Practical checklist before leaving Germany and moving abroad

Practical checklist before leaving Germany and moving abroad

Moving abroad is an exciting but stressful experience, requiring extensive preparation. If the country you’re leaving is Germany, a nation famous for its bureaucracy, a little forward planning is even more necessary to smooth the transition.

From deregistering your address with the local Bürgeramt (citizens office) to cancelling your mandatory health insurance, there’s a lot to remember. This checklist of things to do before leaving Germany will keep you on track, and help make your move overseas as stress-free as possible.

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Sort out your taxes

For tax purposes, a German “resident” is generally defined as any individual who has a domicile in the country or spends more than 183 days of the calendar year there. If neither will apply to you after leaving Germany, you’ll likely no longer be taxable in the country. A Steuerberater or tax adviser can check your status if necessary, and assist with settling any outstanding debts.

Employees in Germany pay social security contributions of an average of around 20% of their salary, almost half of which consist of payments into the state pension fund. Before leaving the country, it’s possible to book an information appointment with the Deutsche Rentenversicherung (German Federal Pension Fund) to discuss your German pension eligibility in the country you are moving to. You can also request a written statement of your entitlements.

Those who aren’t eligible for a German pension – for example, non-EU residents who lived in the country for less than five years – may be entitled to a refund of their contributions, but anyone below retirement age must wait two years to apply.

Notify your landlord, or decide what to do with your home

Renters leaving Germany simply need to notify their landlord in writing within the notice period, which under German law is at least three months. Property owners have a wider range of factors to consider. For example, if they choose to sell, German real estate law requires both buyer and seller to appear before a notary to authorise the transfer of ownership – though it’s possible to appoint a proxy agent to act on your behalf if you can’t be in the country at the time of the sale. Sellers are also required to pay capital gains tax of 25% on the sale of any property owned for less than 10 years.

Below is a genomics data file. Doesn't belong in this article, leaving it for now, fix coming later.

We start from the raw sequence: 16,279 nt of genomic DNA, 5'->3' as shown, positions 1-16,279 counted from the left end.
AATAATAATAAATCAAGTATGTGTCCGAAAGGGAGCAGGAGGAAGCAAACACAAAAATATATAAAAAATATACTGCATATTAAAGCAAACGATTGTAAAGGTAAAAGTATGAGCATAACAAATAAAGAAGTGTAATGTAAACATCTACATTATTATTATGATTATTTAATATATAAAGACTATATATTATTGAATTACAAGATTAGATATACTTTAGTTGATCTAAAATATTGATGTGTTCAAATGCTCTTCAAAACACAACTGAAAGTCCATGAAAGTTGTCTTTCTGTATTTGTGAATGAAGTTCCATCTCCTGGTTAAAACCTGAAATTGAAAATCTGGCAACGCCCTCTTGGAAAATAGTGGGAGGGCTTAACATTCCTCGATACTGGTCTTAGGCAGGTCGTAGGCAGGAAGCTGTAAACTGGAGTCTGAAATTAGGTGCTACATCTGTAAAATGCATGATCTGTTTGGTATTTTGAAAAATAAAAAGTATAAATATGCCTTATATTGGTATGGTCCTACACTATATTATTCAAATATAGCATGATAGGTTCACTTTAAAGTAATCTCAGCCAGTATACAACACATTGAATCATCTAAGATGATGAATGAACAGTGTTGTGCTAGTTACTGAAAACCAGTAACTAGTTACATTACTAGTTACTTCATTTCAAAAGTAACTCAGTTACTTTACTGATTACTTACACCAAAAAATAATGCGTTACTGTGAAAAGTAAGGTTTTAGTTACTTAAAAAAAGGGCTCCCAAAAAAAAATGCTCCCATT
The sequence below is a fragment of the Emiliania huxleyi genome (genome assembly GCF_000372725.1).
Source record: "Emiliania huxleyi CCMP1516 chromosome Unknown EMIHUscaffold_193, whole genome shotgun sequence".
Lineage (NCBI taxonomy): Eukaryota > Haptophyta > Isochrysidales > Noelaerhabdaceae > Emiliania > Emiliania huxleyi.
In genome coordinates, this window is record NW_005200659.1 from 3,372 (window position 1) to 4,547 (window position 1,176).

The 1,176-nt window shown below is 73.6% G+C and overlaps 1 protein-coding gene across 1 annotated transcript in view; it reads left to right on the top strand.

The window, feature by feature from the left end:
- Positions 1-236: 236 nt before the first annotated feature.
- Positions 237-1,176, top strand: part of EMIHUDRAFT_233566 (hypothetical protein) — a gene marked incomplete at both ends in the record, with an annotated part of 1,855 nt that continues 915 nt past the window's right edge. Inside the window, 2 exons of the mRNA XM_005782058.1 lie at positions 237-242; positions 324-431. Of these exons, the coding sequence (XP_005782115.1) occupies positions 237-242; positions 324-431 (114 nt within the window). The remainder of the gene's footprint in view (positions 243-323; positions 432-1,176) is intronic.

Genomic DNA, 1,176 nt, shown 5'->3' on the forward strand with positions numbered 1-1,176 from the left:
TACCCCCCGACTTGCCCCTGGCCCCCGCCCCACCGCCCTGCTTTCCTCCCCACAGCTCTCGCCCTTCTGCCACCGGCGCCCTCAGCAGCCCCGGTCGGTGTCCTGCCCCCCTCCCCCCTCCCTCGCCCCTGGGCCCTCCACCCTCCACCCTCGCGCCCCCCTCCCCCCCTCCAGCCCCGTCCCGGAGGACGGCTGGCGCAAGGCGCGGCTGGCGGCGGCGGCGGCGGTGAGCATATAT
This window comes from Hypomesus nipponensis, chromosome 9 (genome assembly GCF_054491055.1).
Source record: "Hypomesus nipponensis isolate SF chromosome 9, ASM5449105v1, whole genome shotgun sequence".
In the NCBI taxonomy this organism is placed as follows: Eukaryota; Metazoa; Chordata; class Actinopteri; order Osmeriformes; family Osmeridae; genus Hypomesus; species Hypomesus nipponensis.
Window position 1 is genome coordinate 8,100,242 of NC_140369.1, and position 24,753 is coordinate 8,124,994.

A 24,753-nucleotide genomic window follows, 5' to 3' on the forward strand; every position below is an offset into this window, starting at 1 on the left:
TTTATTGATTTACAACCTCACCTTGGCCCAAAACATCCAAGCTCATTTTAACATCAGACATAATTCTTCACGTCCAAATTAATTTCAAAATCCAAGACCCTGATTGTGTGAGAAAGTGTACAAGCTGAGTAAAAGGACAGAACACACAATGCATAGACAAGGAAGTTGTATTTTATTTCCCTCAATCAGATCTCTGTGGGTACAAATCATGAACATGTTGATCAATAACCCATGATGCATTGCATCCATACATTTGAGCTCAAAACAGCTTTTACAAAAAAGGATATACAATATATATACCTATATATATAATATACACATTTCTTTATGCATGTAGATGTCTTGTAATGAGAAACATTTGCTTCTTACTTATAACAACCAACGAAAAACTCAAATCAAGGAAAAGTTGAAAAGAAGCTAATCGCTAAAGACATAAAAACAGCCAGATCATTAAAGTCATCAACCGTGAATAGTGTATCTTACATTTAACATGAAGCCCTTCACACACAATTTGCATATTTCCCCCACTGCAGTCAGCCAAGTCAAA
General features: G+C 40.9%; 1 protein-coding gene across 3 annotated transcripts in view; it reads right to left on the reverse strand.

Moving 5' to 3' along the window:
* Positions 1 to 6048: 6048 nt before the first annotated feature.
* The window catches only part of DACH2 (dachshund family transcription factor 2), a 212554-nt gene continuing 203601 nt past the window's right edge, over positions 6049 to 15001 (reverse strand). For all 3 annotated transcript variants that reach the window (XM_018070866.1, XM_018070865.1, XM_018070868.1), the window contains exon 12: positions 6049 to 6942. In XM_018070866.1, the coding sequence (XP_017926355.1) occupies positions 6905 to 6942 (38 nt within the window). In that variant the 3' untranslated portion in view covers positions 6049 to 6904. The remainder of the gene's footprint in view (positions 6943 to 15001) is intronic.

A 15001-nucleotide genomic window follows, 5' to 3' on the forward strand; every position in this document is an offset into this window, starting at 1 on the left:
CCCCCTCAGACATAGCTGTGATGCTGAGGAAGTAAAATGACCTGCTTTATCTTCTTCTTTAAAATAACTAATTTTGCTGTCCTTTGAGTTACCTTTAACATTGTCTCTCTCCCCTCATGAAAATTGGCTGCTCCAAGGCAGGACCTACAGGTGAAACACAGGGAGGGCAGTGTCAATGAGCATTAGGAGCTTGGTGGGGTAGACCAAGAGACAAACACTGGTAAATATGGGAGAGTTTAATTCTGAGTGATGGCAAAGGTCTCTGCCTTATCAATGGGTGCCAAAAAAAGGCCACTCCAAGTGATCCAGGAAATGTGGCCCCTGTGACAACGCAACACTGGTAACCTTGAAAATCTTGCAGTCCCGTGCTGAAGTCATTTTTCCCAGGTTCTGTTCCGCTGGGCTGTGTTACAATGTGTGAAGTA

Those who choose to rent out their German home instead will need to decide whether to manage the property from abroad themselves or use a local property manager. The former option is more effort, while the costs associated with the latter eat into rental income. Taxes must also be paid on this income, with the German “solidarity surcharge” of up to 5.5% added to any tax burden above €16,956 for singles, or €33,912 for married couples. Expenses including mortgage charges and a certain amount of home maintenance costs can be offset on this tax bill.

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Deregister your address

Anyone moving abroad from Germany is legally required to fulfill the Abmeldung process to deregister their address. This can be done online or by posting a form to your local citizens' office, which will issue you with a deregistration certificate. This must be done within two weeks of leaving Germany, but doing it earlier is recommended – ideally two to four weeks before departure.

Dog owners should also deregister their dogs before moving overseas, to cancel their obligation for the German dog tax (Hundesteuer).

Find a moving company you can trust

Packing up your life and sending your belongings to a new home overseas can be quite daunting, but using a reputable moving company will make things simpler. It’s recommended to use one that is licensed and registered, has experience in overseas relocations and offers high-quality insurance cover.

Cancel contracts

Before leaving Germany and moving abroad, it’s important to allow plenty of time to terminate contracts with utility companies and phone/internet providers, which generally have a cancellation period of a few months. It’s also necessary to notify the German public broadcasting service (GEZ), so they can cancel your obligation for the monthly TV licence fee charged to all households.

Every German resident is legally required to have health insurance, which should be terminated when moving overseas. It may be necessary to supply the insurer with a copy of your deregistration certificate to close a contract, and a cancellation notice period typically applies – usually around two months.

Transfer your bank balance and close your account

Those who are leaving Germany permanently and won’t have any assets in the country may want to close their German bank account. Some banks allow customers to fill out closing orders from overseas, but it’s recommended that you visit your local branch before leaving Germany, to let them know your plans and close your account in person. Before doing so, you’ll need to transfer any remaining funds. Bear in mind when doing this that using CurrencyFair to send money abroad is up to eight times cheaper than a traditional international bank transfer.

With the right level of planning and organisation, moving abroad needn’t be excessively stressful. After working your way through this practical leaving Germany checklist, there shouldn’t be much left for you to do other than grab your passport and say auf Wiedersehen.

Sending money overseas? CurrencyFair offers same-day transfers on major currencies to over 150 countries from any device, at any time. 

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